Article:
Explaining the varied glycosidic conformational, G-tract length and sequence preferences for anti-parallel G-quadruplexes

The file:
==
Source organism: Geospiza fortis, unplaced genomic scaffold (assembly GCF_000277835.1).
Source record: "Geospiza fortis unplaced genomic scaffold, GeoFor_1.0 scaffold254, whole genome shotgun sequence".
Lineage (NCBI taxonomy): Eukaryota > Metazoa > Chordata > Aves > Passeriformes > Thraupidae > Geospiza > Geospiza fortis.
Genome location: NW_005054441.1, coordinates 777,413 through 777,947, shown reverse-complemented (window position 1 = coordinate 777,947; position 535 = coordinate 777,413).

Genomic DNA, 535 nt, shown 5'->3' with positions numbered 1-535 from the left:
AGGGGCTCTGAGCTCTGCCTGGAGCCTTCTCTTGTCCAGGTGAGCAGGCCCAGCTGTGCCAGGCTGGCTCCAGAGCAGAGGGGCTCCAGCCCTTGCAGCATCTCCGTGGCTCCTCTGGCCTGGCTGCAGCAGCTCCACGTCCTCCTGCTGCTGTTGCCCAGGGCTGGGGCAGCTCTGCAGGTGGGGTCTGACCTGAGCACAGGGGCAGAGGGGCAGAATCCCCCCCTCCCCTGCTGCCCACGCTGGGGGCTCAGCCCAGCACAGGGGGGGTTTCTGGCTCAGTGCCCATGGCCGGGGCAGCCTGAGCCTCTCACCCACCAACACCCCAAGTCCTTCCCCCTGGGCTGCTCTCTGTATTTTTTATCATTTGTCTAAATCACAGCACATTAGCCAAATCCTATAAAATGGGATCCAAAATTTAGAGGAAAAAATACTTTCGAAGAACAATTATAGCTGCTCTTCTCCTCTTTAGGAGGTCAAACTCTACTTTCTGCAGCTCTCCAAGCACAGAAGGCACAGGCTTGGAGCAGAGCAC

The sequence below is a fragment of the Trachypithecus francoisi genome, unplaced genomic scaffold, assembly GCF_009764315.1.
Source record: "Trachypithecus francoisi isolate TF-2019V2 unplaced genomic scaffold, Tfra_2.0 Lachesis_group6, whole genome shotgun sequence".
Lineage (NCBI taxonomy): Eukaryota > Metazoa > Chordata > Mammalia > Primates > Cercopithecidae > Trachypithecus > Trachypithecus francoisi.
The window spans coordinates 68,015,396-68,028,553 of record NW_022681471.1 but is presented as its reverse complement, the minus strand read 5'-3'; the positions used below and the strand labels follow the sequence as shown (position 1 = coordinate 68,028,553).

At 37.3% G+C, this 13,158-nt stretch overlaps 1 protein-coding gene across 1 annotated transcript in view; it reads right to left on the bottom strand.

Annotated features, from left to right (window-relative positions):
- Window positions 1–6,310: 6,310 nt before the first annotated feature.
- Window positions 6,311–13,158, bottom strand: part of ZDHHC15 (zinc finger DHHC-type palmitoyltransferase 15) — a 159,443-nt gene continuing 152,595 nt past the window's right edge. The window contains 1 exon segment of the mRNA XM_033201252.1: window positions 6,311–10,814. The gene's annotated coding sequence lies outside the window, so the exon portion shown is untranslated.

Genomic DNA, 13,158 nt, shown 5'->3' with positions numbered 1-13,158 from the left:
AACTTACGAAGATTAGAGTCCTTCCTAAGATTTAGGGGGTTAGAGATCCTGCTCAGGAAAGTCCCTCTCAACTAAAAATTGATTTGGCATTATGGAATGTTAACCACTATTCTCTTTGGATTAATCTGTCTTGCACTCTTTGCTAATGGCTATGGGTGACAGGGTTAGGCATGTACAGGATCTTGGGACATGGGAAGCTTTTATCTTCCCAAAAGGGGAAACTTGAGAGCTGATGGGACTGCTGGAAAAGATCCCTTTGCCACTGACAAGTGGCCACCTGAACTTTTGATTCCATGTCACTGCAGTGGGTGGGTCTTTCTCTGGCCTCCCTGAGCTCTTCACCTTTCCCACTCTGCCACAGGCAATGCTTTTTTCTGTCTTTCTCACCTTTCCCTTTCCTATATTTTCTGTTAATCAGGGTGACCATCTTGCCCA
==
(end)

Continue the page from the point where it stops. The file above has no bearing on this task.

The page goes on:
Guanine-rich DNA sequences tend to form four-stranded G-quadruplex structures. Characteristic glycosidic conformational patterns along the G-strands, such as the 5'-syn-anti-syn-anti pattern observed with the Oxytricha nova telomeric G-quadruplexes, have been well documented. However, an explanation for these featured glycosidic patterns has not emerged. This work presents MD simulation and free energetic analyses for simplified two-quartet [d(GG)](4) models and suggests that the four base pair step patterns show quite different relative stabilities: syn-anti > anti-anti > anti-syn > syn-syn. This suggests the following rule: when folding, anti-parallel G-quadruplexes tend to maximize the number of syn-anti steps and avoid the unfavorable anti-syn and syn-syn steps. This rule is consistent with most of the anti-parallel G-quadruplex structures in the Protein Databank (PDB). Structural polymorphisms of G-quadruplexes relate to these glycosidic conformational patterns and the lengths of the G-tracts. The folding topologies of G2- and G4-tracts are not very polymorphic because each strand tends to populate the stable syn-anti repeat. G3-tracts, on the other hand, cannot present this repeating pattern on each G-tract. This leads to smaller energy differences between different geometries and helps explain the extreme structural polymorphism of the human telomeric G-quadruplexes.